Culinary Curiosities: A Look Back to Dining at Dayton’s
An early menu from Dayton’s Sky Room, where meals and memories were served.
I don’t know if Heraclitus, the Greek philosopher, ate out much, but his comment that “change is the only constant in life” seems particularly apt for the restaurant business. Often the developments are welcome: a burst of creativity in craft brewing, the growing demand for local ingredients and new restaurant openings. Other times the shifting landscape leaves us melancholy, reflecting on the loss of a favorite restaurant and its place in our personal history. The recent closing of the downtown Minneapolis Macy’s and its restaurants, the Oak Grill and Sky Room, also brought back memories of the Macy’s River Room in St. Paul, and their place in our dining culture.
The loss of Macy’s restaurants takes us back to a Macy’s that was once Marshall Field’s and before that, Dayton’s, our beloved, hometown department store.
The downtown Minneapolis Dayton’s building, the retail gem of Nicollet Avenue, was built in 1902. Originally, Goodfellow’s department store occupied the space, but in 1903 George Draper Dayton bought and renamed it Dayton’s. With a 12th floor addition in 1947 the Men’s Oak Grill and Sky Room took shape. Over in St. Paul, the River Room Restaurant, which also opened in 1947, was originally in Schuneman’s department store. When Dayton’s bought Schuneman’s in 1959, and opened a brand-new building across the street on Wabasha a few years later, the River Room came along.
It was common for department stores to have dining rooms to keep shoppers fed, happy and spending money, but the Oak Grill, Sky Room and River Room were more than common. They were glamorous and modern, built with input from architects and interior designers to make them as beautiful as the clothes just outside the restaurant door. The Men’s Oak Grill (which until the late 1960s required that female guests be accompanied by a man) featured dark paneling, dim lights and a hulking, centuries-old fireplace brought over from England. The Sky Room, by contrast, was where ladies would lunch, enjoying a dramatic view of the city through the floor-to-ceiling windows.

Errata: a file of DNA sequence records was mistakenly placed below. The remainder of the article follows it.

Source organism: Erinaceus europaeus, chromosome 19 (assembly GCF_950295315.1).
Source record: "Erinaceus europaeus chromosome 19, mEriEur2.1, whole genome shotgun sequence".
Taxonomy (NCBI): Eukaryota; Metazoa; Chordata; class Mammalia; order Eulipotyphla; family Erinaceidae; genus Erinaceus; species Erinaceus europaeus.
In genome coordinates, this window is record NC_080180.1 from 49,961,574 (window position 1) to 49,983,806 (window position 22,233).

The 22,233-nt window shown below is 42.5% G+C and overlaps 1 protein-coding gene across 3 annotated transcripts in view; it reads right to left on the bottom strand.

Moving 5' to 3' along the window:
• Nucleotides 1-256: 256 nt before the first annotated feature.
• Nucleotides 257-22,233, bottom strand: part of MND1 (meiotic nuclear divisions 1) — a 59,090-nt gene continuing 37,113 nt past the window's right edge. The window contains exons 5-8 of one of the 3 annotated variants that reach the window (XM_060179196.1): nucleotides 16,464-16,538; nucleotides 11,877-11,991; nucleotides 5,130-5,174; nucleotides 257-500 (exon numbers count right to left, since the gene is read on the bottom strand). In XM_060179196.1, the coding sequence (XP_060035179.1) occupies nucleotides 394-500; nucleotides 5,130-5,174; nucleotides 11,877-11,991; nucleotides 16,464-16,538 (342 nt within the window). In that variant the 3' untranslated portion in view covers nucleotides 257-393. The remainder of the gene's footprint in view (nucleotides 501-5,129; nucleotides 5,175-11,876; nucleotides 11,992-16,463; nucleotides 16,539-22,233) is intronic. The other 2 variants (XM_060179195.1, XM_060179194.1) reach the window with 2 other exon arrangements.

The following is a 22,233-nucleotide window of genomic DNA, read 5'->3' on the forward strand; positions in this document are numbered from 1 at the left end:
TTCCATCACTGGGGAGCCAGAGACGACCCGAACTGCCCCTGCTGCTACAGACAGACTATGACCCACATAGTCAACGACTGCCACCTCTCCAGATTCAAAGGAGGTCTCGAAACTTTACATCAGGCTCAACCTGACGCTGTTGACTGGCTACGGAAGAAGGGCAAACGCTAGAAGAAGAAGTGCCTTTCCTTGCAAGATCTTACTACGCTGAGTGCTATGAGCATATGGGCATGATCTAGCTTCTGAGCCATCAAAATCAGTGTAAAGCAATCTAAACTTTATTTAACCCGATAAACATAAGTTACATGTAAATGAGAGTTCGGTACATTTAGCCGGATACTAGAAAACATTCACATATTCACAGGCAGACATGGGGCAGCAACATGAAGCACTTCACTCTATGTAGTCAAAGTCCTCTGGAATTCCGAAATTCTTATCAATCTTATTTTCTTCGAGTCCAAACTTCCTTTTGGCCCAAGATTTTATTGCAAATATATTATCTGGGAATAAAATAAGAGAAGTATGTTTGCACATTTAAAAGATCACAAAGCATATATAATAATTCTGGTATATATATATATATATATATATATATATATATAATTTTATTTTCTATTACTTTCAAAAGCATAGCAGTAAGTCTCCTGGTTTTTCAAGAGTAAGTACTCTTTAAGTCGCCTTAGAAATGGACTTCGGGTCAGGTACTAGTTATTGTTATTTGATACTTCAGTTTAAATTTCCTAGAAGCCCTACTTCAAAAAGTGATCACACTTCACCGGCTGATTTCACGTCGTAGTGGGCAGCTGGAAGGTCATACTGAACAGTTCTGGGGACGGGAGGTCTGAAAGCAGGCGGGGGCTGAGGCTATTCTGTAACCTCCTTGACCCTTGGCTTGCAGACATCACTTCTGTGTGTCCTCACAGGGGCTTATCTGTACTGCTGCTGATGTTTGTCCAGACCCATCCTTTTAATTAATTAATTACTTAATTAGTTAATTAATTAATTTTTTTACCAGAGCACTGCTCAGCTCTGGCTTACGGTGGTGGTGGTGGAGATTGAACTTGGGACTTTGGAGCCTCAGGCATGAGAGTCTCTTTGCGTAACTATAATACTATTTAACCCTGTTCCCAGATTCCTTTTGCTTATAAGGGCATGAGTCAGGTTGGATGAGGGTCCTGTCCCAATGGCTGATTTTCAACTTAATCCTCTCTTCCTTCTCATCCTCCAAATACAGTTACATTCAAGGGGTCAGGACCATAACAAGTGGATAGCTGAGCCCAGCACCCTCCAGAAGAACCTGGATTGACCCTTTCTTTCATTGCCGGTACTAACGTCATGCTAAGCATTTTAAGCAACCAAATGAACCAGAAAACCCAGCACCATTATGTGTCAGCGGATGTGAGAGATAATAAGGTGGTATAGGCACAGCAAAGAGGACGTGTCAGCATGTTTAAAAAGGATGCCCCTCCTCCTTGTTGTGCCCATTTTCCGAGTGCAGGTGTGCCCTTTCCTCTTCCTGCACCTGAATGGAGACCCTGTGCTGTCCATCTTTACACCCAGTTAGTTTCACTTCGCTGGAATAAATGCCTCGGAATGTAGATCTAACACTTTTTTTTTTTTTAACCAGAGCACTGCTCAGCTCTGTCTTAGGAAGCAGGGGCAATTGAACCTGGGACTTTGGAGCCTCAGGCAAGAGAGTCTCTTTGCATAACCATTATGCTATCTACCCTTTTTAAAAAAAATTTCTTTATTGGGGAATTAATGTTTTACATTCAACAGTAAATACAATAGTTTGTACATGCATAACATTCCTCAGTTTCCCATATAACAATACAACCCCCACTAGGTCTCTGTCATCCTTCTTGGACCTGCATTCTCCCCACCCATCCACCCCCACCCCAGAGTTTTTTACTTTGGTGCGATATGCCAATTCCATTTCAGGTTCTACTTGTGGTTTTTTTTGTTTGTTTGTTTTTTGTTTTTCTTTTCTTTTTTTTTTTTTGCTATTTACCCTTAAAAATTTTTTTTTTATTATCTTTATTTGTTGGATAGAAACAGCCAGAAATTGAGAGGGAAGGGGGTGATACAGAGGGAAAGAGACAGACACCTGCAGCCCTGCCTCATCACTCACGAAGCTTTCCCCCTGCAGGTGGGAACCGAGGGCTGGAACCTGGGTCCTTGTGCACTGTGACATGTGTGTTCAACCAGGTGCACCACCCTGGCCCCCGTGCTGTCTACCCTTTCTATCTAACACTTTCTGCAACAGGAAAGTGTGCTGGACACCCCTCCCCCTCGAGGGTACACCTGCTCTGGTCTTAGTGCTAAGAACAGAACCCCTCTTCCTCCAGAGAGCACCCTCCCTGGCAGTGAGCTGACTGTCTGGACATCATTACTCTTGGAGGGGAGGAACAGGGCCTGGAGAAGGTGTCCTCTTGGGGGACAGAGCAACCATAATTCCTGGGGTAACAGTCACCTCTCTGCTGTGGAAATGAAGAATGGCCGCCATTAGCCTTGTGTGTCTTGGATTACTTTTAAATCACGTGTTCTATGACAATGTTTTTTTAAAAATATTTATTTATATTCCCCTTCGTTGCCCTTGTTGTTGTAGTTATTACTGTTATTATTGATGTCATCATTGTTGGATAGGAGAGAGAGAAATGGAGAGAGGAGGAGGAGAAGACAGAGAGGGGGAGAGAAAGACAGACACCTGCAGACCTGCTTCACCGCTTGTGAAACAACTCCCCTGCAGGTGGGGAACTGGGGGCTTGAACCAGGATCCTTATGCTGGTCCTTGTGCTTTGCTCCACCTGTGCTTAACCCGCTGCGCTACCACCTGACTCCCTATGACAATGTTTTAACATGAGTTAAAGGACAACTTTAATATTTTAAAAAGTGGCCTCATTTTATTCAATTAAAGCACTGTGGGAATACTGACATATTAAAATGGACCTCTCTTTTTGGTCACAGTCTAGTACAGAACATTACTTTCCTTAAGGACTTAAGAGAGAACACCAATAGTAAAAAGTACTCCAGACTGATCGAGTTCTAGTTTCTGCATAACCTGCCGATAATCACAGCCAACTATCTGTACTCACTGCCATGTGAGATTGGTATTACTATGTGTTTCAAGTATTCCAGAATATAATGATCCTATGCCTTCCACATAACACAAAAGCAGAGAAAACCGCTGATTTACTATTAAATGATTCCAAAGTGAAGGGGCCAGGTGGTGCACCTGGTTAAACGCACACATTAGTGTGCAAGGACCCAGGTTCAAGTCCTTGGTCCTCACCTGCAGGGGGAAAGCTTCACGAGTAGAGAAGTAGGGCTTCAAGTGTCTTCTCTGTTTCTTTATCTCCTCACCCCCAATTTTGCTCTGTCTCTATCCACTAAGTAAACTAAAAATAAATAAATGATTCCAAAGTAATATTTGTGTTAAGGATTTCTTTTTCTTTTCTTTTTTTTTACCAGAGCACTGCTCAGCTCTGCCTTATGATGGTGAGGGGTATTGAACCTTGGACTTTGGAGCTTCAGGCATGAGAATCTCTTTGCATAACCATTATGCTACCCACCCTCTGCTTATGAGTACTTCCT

The food wasn’t revolutionary. Diners relished classic chicken potpie, turkey club sandwiches and wild rice soup. Families with children appreciated the Oak Grill’s “Little Miss Muffet” and “Little Boy Blue”: chicken and mashed potatoes and burger and fries, respectively. Quick to adapt to the changing demands of female guests, many of them working women, the Sky Room installed a huge salad bar and quick-service counters for sandwiches and soup in the 1970s. But the signature item, especially at the River Room, was the popovers. Not content with a typical bread basket, longtime manager Robert Johnston, fondly known as “Mr. J.,” suggested the popovers and soon they were serving hundreds a day.
The restaurants built incredible loyalty among staff and customers alike. River Room hostess Lydia Lunney began at the Schuneman’s location when she was just a teenager and worked for 75 years. She even met her husband of 51 years, Charles Lunney, when he was a busboy at the restaurant. The attentive service and reliable food of these iconic restaurants became intertwined with family traditions, holidays and regional pride.
Nearly 70 years worth of dining came to an end when Macy’s closed its downtown stores in St. Paul (2013) and Minneapolis (2017). What’s next for the old Macy’s buildings? The St. Paul site, renamed the Treasure Island Center, will feature an ice hockey rink for the Minnesota Wild as well as other tenants. The Minneapolis building, purchased by 601W Companies, will likely have office space on upper floors and retail on skyway and ground levels. Could there be room for culinary reinvention? Surely the spirit of the restaurants might live on in the refurbished buildings. Here’s hoping for a change that includes a nod to the past.